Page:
Another one of your projects is Campus Watch. You have been accused of being an academic witch-hunter where the free flow of ideas in the universities is concerned.
Campus Watch is specifically concerned with Middle East studies in the United States and Canada, and what we perceive on the basis of Martin Kramer's book, Ivory Towers on Sand, to be the failure of this enterprise. We criticize the substantive work, the extremism and the imposition of political views on students. And we hope that by bringing this to the attention of the general public, two positive results will follow: First, that Middle East specialists will be more cautious; and second, that universities will make sure that there's more intellectual diversity.
We've been quite successful in the former, where we see repeatedly specialists being aware of Campus Watch and being more cautious. We have not even begun to have any achievement in the latter area, where appointments are still very much skewed.
How have you been successful in the former?
By attracting attention to problems with Middle East studies. For example, our work uncovered the wretched excesses of Middle East studies at Columbia University and we initially noted Juan Cole, the professor now much in the public eye because of his possible move to Yale.
Do Middle East studies differ from other academic areas in this respect?
No. They are perfectly representative of many social science and humanities fields, whether it be Latin American studies or anthropology or English literature. We focus on the Middle East because it has a prominence other areas lack. Take a concept like jihad, which is central to understanding the war on terror, and you hear historians of Islam, religious specialists or others, almost without exception saying that jihad is moral self-improvement - becoming a better colleague; working on behalf of women's rights; working against apartheid. They are generally unwilling to state what it really is, which is warfare that expands Muslim control of land. This is a very important concept, and whom does one turn to for an understanding of it? Not to politicians, not to the media, but to specialists. And they have failed, betrayed their profession, by not being candid as to what this means. This is disinformation and dissimulation. It is what we criticize.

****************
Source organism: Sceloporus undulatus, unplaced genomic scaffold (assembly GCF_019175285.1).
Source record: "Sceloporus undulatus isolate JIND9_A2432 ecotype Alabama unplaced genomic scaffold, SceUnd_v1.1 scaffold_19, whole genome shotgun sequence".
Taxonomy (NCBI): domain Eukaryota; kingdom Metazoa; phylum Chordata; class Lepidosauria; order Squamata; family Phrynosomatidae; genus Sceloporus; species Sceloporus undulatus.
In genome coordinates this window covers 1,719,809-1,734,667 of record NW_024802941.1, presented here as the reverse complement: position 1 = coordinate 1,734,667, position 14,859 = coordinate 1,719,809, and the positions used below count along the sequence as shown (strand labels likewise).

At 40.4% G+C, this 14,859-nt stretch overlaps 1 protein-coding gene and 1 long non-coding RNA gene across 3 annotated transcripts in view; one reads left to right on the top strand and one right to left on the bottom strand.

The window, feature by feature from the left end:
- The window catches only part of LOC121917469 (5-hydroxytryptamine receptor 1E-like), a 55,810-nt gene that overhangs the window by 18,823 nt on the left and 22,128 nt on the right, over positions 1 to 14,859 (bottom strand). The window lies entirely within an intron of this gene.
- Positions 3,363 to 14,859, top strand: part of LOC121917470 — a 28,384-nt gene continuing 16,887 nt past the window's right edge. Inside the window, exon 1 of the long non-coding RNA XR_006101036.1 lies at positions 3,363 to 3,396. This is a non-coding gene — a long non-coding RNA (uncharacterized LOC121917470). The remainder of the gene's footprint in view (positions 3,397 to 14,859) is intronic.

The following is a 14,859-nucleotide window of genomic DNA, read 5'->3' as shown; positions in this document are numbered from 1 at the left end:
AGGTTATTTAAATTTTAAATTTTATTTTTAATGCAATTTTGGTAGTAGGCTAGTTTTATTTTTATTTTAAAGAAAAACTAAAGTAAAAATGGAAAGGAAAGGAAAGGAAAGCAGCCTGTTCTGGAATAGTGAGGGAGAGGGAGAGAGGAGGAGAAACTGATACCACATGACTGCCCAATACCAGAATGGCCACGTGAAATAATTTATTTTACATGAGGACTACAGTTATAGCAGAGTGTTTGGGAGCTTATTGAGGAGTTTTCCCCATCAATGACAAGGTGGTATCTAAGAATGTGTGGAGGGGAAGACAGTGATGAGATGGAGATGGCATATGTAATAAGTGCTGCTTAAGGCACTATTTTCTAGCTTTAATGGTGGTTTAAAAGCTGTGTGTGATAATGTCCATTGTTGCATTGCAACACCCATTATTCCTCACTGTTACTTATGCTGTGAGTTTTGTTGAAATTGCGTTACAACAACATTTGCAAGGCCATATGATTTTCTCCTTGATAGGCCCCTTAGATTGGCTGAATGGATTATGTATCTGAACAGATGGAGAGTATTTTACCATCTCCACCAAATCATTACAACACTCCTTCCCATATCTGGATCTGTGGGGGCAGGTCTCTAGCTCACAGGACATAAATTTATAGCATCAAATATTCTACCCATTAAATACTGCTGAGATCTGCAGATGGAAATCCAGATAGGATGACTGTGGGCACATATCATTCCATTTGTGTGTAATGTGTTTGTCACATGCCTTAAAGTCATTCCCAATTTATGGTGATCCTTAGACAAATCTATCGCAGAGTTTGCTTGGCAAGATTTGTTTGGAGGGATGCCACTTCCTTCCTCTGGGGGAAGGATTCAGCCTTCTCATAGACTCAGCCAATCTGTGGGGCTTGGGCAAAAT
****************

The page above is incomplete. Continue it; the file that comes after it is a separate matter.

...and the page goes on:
When, in his victory speech in January 2005, PA chairman Mahmoud Abbas said the period of the "little jihad has ended, and now the big jihad is beginning," there was much debate in Israel as to the meaning of his statement. Some local Middle East analysts said that "little jihad" was warfare, and that "big jihad" meant internal spiritual ascension. Are you saying they were spreading disinformation?
Not in this case. A secondary meaning of the word jihad comes from Sufism and means, in fact, moral self-improvement. But, when used in the public sphere - when Osama bin Laden uses it, or in statements by Islamic Jihad - it normally refers to warfare to extend Muslim control.
Do you envision a situation in which there will be a reverse shift - in Israel and elsewhere in the West - from managing conflicts to imposing victory on the enemy?
I don't know. Sometimes I'm optimistic and think that the unending failures of not striving for victory will eventually lead someone to figure this out. On the other hand, I see how mistaken policies can go on year after year.
Were you optimistic in this way on 9/11? Did you believe it was the event that would "lead someone to figure this out?"
Yes, I was, with "united we stand" being the slogan of that period, and with the sense of resolve, the willingness to undo the Taliban regime. The 50-50 division in the United States now between those who understand we are at war and those involved in a glorified police operation was not something I expected.
But now, having seen that division, and having seen what happened after the 2004 Madrid train bombings, the 2005 London bombings and other major terrorist incidents, I'm no longer surprised.
This item is available on the Militant Islam Monitor website, at http://www.militantislammonitor.org/article/id/1988